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"Corn/pellet stove heaters are efficient, convenient to use"

Click here to see a descriptive illustration of several types of pellet heaters, freestanding stoves and inserts.

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Dear Jim: I thought about installing a corn or wood pellet stove to help heat my home. Will they save money, will they work when the electric power goes off and are they convenient to use? - Chris G.

A: Installing a corn or pellet heater (also often called stove) can lower your utility bills overall and they are very convenient to use. I have used a pellet heater to supplement my heat pump since 1990. Every two days, I dump a 40-pound bag of pellets into the hopper and empty the ash pan twice a month. Mine has battery backup so it continues to heat my house when the electricity goes off.

Corn is even a better fuel than wood pellets for heating a home. With the high efficiency, up to 82 percent, of corn heaters (also burn pellets), they are the cheapest source of heat for a home. Using pellets is more expensive than corn, but still much cheaper than using the heat pump at my house.

Using renewable corn or pellets is earth-friendly and good for our country. All corn and wood is homegrown, so the money stays here and creates local jobs. They both also burn very cleanly causing little air pollution. Pellets are made from waste sawdust, so they are basically a recycled fuel.

Corn weighs about 60 pounds per bushel. You can buy it at any feed store or directly from a farmer. They weigh the amount you want and charge as little as $2.50 per bushel. Pellets are available in 40-pound bags at many major home centers, wood heater stores, feed stores, and some supermarkets.

Pellet and corn heaters look identical and are attractive with large glass doors to view the fire. Some use very ornate styles and others have a high-tech look. They offer attractive options such as real 24-karat gold and brass trim. Insert models are available to fit in an existing fireplace.

Since they are so efficient, these heaters do not need a chimney. They are vented outdoors by a four-inch pipe through an outside wall, so you can locate one in any room in your home. The room where your family congregates is good one so it stays toasty warm and they can enjoy watching the flames.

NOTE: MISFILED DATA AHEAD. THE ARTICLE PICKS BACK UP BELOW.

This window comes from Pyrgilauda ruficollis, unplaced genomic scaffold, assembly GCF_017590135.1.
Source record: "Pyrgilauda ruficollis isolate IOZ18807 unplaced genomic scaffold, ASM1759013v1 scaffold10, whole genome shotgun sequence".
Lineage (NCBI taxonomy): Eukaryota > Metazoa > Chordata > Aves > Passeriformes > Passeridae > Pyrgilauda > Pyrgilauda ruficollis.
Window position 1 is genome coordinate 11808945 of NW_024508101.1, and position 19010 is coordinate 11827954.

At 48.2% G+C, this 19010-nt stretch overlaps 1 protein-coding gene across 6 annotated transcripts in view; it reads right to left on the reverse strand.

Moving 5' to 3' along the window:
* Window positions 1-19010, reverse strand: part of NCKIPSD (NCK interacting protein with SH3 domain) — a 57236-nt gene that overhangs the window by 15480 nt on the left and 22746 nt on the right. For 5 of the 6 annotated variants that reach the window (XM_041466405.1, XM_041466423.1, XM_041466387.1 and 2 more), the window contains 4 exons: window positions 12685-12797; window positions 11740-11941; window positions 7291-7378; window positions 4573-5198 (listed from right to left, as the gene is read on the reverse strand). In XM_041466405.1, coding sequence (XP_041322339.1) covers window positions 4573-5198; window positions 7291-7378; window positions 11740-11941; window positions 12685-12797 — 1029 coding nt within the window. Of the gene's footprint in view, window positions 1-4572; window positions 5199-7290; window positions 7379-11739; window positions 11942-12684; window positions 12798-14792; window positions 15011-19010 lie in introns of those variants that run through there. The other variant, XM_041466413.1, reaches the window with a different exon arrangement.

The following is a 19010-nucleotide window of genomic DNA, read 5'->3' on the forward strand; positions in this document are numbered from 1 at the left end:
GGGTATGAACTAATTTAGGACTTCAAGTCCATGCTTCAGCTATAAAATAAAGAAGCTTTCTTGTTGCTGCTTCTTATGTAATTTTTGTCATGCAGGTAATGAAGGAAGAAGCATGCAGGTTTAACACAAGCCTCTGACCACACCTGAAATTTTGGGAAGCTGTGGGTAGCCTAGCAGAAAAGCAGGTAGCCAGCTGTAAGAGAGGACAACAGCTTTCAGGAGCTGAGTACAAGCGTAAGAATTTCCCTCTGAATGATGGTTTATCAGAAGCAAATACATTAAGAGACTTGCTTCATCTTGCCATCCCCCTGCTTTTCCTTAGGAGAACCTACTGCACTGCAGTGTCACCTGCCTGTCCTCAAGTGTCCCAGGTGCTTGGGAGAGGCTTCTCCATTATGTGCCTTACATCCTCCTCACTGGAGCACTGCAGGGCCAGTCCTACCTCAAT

A pellet or corn heater/stove has a small auger (screw) that slowly feeds the firepot. The auger speed is adjustable to control the heat output. Wall thermostats are also available for automatic use. Optional glow plug igniters automatically light the pellet or corn fire. With up to an 85-pound hopper capacity, a heater can run for several days without refilling.

A draft blower draws combustion air through and over the pellets and forces it outdoors. This creates a slight vacuum inside the heater so no smoke gets indoors. These fuels burn so cleanly, you won't even see any smoke coming from the pipe outdoors. Burning corn creates a wonderful sweet scent outdoors.

Instant Download Update Bulletin No. 880 - buyer's guide of 14 corn/wood pellet heater/stoves, types (freestanding and fireplace inserts), heat outputs, hopper capacity, heating capacity listed in square feet, burn time in hours, vent options, auger/feed design, features, illustrations, descriptions of the types of pellet appliances, and a fuel cost (corn, pellets, gas, propane, electricity, oil, wood) comparison chart.

Dear Jim: We have a bathroom faucet that runs for about five seconds and then the water slows to a trickle. It happens each time we turn it on. What could be causing this problem and how can I fix it? - Scott W.

A: It sounds as if there is something floating in your pipes or inside the faucet. When you turn on the water, it carries this object along until it hits a narrow spot and slows the water flow.

If you are lucky, it may be a broken piece of rubber washer inside the faucet. Take it apart and replace it. If it is somewhere else in the plumbing, you may have to cut a pipe open to remove the object.

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